In the pugilist's career turn toward the industry of self-flagellation -- hit yourself harder than anyone else to score in the lucrative self-help genre of catharsis -- Mike Tyson took his 600th jab at reinvention in The New York Times over the weekend in an op-ed piece entitled "Fighting to Kick the Habit."
Eloquently, and with a drill-down candidness, Tyson wrote of his New Year's resolution to conquer his struggle for sobriety by replacing "the cravings for drugs or alcohol with a craving to be a better person." Anyone who has ever lost a loved one to heroin or coke or an Oxy addiction can admire the message. Anyone who has ever nursed an alcoholic during a hangover -- and not the one glorified in the movie by the same name that ironically launched a previous Tyson reinvention -- can understand the sentiment. Addiction is a 24-hour shadow, a ruinous seducer whose whispers can be quieted with laborious discipline and support, but never vanquished with confidence.
Tyson's resolve collapsed in August. He started drinking again after five years of living the dry life. Over that period, he was depicted as Iron Mike with a soft side on every occasion. He was the scene-stealing philosopher on Hollywood's red carpet; the everyman in The New York Times piece, "The Suburbanization of Mike Tyson;" the "lisping wit" of the stage in The New Yorker's review of his one-man show on Broadway that has landed on HBO; the raw and powerful memoirist by The Wall Street Journal's account while writing his new book "Undisputed Truth;" and the star of a Fox Sports reality show that is humanizing to the reformed ear-muncher:
All good, right? Actually, good is the new bad for Tyson. "Strangely, times of success are most dangerous for me," he wrote in the Times op-ed piece. "When people tell me, 'You're great' or 'Your comeback is amazing' or 'You're a god,' I could feed right into it and go get high. Hey, if my life is so good, how could smoking a joint be bad? How could a shot of Hennessy or a line of coke be so bad when everything else I've been doing is great -- especially when there are beautiful, successful people feeding my ego and supplying the drugs?' So I've learned that when people congratulate me, that's when I focus on my flaws."
In other words, attention is his trigger. And the media is his drug dealer. By falling for his repeated tales of reform and doling out compliments that are fanned into accolades by his inner circle, the media -- writers, filmmakers, Broadway directors, reader commentators -- pops the tab on Tyson's beer.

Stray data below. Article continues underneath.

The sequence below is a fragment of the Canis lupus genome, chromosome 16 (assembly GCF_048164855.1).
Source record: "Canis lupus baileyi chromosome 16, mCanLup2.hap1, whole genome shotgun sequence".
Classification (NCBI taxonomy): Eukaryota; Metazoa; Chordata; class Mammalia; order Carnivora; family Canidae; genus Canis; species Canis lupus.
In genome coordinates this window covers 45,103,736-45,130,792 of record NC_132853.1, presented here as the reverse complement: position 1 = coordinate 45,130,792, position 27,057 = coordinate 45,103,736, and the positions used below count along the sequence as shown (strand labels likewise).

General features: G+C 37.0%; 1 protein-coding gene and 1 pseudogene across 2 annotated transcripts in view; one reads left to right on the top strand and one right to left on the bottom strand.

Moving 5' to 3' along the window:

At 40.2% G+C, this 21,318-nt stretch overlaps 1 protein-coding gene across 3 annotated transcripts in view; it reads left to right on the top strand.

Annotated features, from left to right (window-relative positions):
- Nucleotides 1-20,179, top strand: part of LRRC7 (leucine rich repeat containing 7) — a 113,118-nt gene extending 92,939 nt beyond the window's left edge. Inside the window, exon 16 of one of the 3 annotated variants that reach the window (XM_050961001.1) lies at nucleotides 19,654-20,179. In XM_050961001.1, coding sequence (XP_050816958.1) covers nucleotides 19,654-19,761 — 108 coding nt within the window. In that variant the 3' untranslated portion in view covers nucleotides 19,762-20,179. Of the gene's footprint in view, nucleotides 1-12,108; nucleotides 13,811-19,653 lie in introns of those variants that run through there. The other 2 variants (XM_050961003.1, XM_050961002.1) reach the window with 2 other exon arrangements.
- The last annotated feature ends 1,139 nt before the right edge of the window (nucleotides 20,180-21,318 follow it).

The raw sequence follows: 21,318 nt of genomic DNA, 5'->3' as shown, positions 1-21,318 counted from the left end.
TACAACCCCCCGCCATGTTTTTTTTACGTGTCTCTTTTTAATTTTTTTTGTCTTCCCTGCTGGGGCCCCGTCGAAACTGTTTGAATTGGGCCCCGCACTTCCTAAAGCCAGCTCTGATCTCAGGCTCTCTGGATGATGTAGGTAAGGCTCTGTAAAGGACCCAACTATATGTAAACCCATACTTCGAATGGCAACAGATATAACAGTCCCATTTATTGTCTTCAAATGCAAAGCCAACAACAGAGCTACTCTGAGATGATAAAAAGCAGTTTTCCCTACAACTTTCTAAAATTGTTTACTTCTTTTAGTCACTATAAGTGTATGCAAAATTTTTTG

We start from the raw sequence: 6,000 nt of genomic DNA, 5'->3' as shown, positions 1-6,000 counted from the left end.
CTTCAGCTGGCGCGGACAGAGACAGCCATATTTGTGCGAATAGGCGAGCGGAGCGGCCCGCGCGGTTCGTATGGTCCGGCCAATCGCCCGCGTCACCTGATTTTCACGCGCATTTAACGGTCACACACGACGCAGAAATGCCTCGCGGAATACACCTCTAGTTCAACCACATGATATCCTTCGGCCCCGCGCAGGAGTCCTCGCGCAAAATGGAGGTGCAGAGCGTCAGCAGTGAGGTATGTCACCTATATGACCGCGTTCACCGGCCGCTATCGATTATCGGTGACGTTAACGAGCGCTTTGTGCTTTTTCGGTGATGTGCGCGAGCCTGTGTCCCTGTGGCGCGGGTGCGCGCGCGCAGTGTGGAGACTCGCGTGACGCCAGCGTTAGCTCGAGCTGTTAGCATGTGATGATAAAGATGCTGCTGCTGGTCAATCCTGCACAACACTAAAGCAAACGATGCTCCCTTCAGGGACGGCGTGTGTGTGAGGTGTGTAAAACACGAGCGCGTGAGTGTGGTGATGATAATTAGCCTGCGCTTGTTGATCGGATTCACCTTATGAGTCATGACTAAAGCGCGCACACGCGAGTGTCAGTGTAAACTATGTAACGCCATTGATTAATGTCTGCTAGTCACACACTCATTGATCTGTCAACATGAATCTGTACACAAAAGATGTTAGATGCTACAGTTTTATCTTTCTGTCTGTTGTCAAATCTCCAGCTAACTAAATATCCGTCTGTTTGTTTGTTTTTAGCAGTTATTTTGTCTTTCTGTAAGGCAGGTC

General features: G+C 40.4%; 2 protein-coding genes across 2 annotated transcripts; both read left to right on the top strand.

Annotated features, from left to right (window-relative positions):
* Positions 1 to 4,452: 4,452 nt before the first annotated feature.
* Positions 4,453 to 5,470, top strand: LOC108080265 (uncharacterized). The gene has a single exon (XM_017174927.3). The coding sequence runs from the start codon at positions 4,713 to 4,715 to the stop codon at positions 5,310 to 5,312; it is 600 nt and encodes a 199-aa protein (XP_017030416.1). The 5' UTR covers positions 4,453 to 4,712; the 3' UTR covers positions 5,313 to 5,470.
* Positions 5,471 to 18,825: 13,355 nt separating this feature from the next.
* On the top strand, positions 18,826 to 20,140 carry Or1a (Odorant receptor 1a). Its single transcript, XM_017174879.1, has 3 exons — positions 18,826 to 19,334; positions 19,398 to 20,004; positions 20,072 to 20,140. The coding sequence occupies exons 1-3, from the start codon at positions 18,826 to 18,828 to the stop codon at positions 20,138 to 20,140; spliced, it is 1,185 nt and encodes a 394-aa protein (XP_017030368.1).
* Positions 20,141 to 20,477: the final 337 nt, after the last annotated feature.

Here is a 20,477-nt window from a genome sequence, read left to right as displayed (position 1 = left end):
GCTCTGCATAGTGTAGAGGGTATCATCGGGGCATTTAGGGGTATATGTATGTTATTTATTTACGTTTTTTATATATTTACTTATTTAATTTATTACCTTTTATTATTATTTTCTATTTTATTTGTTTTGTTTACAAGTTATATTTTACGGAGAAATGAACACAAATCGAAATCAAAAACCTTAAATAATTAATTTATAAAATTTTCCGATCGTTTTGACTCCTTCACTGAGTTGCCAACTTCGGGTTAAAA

So why venture into the taproom of publicity? If the tripwire for a relapse is public praise, media attention and ensuing glory, why sun yourself on a stage, Mike?
By indulging in a place that is bad news for him, it makes the serial revelations by Tyson sound more profiteering than prophetic. Addiction is his currency. Near the end of his career, he bemoaned boxing as a means to a dirty payday but boxed just the same. Now, Tyson bemoans the dangers of a spotlight but basks in it as the star of New Adventures of the Old Mike. This occupation as a reinventionist isn't new. If you go back to February of 1998, the terrific boxing writer for USA Today, Jon Saraceno, began a story with this opening line: "The latest reinvention of Mike Tyson's turbulent life begins today -- without the omnipresent Don King."
This was a fresh start, again. Tyson's late '80s violent marriage to Robin Givens -- "That was the best punch I ever landed," he once said -- was behind him. His 1992 prison sentence for the rape conviction of a beauty pageant queen was over. His career nadir in 1997, when Tyson morphed into the raging and savagely effective boxer he was trained to be, had come and gone with Evander Holyfield's ear.
Don King was his only demon, so he said. Tyson had burned through more than $200 million on Bentleys and Bengal tigers while living the lessons of excess from King. Right about then, Tyson began a career journey of trying to square his more ethereal incarnation with his repulsive younger self. It was futile. He kept going down the dark alleys of his soul, assaulting two motorists in 1999, testing positive for marijuana in 2000, and, of course, telling Lennox Lewis, "I want to eat your children" before their bout in 2002.
Tyson's sick ways had a way of discrediting his soul-searching veneer. Still, he picked up his image off the canvas again in 2004, and told USA Today, "I'm trying to be a decent man." He added, "Everyone wants to talk about my past. That's dead."
In truth, the past is his livelihood. The despicable acts, the public failings and outright lawlessness -- and the recovery from it all -- are his bread and butter now. In his one-man show, Tyson recites his personal history with charm and wit but with limited accountability. As always, he seems on the verge of getting it right, on the edge of kicking all habits, but he is not quite there. How can he find peace if being public is part of the problem, if media attention is a sirens' song for his addiction, if praise is the catnip for a collapse?
This is not to say that his relapse-recover-relapse cycling isn't authentic -- addictions aren't contrived -- but it's also good business to keep the world waiting and rooting for your soul to be whole. When will we really know Mike Tyson is at peace? When he no longer craves the stage.